After a slow start McMillan came on like gangbusters; at least in run-defense. From week-five on, McMillan was graded second by PFF against the run (trailing only Luke Kuechly). His first year off major reconstructive knee surgery, the upside is glowing.

McMillan has a knack for correctly hitting his run fits, shows a great first step, and plays exceptionally well downhill. The design of this new defense is going to have the former Buckeye shining.

McMillan’s Projected 2019 Action: Mike Linebacker

Jerome Baker – $654 K

Mandatory Credit: Aaron Doster-USA TODAY Sports

Like McMillan, Baker was late to the party in 2018, but he too turned it on post-September. Baker was PFF’s #22 overall linebacker over the final 13 weeks of the season. Though Baker also excelled against the run, he was more balanced providing value in coverage and as a blitzer. His PRP was similarly low to McMillan’s, but when Baker arrive he sacked the QB (3 of 5 pressures).

Baker is the new-aged linebacker – run, hit, and cover; that’s his game. He will have to transition to a new role playing primarily on the ball and off the edge, likely the weak side, but he’s more than capable.

Baker’s Projected 2019 Action: Will Backer

Kiko Alonso – $7.9 M

Kiko Alonso is a living, breathing highlight reel. The problem, for Miami, is that he’s usually on someone else’s mixtape. Alonso does well when he I.D.’s his gap early, but those instances are few and far between. He hustles to the ball and has a knack for the takeaway, it’s just the other 995 snaps of the season you worry about.

Turned around by the athletic prowess of Josh Allen, Christian McCaffery, or just about every pass receiving specialist tailback, Alonso is fading towards irrelevance at the position. Moving on from the often burnt, often penalized Alonso, is a no-brainer.

Alonso’s Projected 2019 Action: Cut

Chase Allen – $645 K

New England’s Linebacker position, under Brian Flores, was the ultimate test of pliability. Chase Allen has a role lining up over the center as the nose-backer in one of Flores’ many defensive fronts.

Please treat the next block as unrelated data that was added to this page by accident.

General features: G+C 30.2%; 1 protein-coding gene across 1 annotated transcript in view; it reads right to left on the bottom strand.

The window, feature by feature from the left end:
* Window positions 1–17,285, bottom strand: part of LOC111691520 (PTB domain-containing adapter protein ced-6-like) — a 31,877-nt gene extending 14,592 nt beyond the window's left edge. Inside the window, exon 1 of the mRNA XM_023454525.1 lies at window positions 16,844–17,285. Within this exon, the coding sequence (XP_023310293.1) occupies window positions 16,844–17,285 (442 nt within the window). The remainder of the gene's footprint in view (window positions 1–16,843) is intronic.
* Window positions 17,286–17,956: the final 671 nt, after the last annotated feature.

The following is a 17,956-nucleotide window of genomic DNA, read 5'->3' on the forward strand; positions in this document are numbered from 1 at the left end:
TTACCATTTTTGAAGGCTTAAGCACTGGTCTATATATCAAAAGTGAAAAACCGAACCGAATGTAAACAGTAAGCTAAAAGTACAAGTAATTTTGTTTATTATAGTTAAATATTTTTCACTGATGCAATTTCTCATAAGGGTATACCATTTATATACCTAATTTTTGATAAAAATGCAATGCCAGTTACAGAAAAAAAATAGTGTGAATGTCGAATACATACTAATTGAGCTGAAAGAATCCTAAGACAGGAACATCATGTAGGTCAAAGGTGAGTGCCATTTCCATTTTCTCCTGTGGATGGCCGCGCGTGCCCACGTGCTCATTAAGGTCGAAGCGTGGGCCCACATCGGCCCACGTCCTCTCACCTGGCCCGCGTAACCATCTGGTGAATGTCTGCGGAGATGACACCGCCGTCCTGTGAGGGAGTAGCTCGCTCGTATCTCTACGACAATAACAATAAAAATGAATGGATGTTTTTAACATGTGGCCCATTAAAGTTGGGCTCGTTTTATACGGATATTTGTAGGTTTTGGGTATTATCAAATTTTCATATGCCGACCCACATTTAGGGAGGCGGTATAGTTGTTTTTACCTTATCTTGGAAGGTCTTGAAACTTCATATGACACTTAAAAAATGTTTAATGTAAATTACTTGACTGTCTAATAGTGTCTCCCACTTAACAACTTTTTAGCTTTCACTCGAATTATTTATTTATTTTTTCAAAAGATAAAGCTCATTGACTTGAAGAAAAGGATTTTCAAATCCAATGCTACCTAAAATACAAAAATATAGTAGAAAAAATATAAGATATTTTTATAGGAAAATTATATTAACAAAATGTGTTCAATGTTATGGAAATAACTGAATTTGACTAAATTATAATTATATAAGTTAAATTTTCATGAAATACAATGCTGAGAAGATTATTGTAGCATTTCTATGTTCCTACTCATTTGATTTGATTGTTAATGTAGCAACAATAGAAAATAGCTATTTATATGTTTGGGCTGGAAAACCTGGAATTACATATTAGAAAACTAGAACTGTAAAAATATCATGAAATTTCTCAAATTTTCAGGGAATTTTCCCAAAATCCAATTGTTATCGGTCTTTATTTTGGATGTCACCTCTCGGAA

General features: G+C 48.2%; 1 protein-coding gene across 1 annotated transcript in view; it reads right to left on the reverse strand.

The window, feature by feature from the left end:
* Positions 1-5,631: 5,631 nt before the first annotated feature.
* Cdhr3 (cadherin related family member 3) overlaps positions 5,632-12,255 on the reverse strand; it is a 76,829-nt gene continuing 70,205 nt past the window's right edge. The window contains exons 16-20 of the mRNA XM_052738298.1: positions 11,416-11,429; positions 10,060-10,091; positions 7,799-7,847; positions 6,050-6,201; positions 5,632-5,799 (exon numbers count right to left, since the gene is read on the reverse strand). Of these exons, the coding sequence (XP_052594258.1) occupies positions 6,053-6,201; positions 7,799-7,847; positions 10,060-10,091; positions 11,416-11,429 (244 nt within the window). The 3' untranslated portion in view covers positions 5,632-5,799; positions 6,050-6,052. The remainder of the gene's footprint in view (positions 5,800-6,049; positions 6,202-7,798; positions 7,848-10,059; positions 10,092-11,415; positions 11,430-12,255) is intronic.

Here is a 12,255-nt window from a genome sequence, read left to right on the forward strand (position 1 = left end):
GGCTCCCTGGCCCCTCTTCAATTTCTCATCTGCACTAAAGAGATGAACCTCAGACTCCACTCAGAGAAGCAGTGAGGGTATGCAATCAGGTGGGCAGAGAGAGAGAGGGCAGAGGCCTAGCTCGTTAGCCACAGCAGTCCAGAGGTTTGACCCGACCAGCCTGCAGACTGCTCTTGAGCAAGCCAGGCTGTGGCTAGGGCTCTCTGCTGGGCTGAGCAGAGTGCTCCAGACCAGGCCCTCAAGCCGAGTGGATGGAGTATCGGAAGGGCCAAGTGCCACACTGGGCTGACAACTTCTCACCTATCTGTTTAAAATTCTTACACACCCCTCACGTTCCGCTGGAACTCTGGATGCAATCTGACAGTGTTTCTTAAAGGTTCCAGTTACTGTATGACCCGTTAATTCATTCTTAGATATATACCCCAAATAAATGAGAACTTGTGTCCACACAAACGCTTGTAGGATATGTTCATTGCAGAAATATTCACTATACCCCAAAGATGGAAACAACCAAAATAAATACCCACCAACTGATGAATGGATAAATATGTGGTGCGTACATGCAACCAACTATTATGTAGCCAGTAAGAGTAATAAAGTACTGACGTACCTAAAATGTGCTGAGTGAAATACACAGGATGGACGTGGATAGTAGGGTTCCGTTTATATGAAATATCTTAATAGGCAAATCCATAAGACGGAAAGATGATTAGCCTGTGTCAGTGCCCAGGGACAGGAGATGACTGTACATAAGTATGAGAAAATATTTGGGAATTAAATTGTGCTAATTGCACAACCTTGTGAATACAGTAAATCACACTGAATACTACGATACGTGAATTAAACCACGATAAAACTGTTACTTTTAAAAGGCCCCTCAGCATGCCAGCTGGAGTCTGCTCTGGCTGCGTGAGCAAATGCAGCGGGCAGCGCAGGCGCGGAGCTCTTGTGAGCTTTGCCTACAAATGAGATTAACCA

Allen excelled in that role in Miami, albeit on a limited basis, and figures to be a core special teamer.

Allen’s Projected 2019 Action: Nose Backer/Core Special Teamer

Pending Free Agents – 2018 Salary

Stephone Anthony – $1.9 M

The ole’ Mike Tannenbaum specialty, Miami spent a fifth-round pick, and far too much cap allocation, on a player that never made a contribution. Anthony was toast in his limited defensive snaps and rarely found the ball on special teams.

Anthony’s Projected 2019 Action: Not Re-signed

2019 Linebacker Free Agent Market:

The Dolphins could spend this portion of the off-season on the sideline. The likely top three players on the depth chart are already signed, sealed, and delivered, finding backups and special teams is all that’s left to do.

Mandatory Credit: Jasen Vinlove-USA TODAY Sports

Now if the ‘Phins are so inclined to spend on the big ticket item, Anthony Barr would make nice strong-side linebacker in this new scheme. His coverage limitations should drive his cost down, but that’s not how free agency works – he’ll be priced out of Miami’s range.

Deone Bucannon is an interesting option that could help Miami remain fluid as they implement dime and quarter packages on the back-end. A safety/linebacker hybrid, Bucannon affords the defense the luxury of changing personnel without substituting. Bucannon is an excellent match-up piece in the passing game as well. Like Barr, Bucannon would come at a cost.

More realistically, Miami are looking at former Patriot Marquis Flowers and Eli Harold (Detroit).

2019 Linebacker Draft Class: